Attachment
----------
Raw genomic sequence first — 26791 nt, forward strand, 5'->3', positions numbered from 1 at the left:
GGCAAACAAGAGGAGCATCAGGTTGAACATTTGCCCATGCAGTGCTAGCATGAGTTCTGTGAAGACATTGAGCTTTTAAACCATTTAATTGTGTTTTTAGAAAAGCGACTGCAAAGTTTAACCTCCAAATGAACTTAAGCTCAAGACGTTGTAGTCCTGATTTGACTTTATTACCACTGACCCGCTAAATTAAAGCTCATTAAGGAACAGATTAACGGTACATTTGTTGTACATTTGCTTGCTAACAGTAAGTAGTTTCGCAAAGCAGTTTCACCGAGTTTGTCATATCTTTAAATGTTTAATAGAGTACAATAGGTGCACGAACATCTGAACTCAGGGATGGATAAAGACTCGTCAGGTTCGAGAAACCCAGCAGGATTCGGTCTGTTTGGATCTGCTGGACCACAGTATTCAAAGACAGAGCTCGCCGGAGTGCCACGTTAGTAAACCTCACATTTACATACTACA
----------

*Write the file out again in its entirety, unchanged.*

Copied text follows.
Raw genomic sequence first — 26791 nt, forward strand, 5'->3', positions numbered from 1 at the left:
GGCAAACAAGAGGAGCATCAGGTTGAACATTTGCCCATGCAGTGCTAGCATGAGTTCTGTGAAGACATTGAGCTTTTAAACCATTTAATTGTGTTTTTAGAAAAGCGACTGCAAAGTTTAACCTCCAAATGAACTTAAGCTCAAGACGTTGTAGTCCTGATTTGACTTTATTACCACTGACCCGCTAAATTAAAGCTCATTAAGGAACAGATTAACGGTACATTTGTTGTACATTTGCTTGCTAACAGTAAGTAGTTTCGCAAAGCAGTTTCACCGAGTTTGTCATATCTTTAAATGTTTAATAGAGTACAATAGGTGCACGAACATCTGAACTCAGGGATGGATAAAGACTCGTCAGGTTCGAGAAACCCAGCAGGATTCGGTCTGTTTGGATCTGCTGGACCACAGTATTCAAAGACAGAGCTCGCCGGAGTGCCACGTTAGTAAACCTCACATTTACATACTACA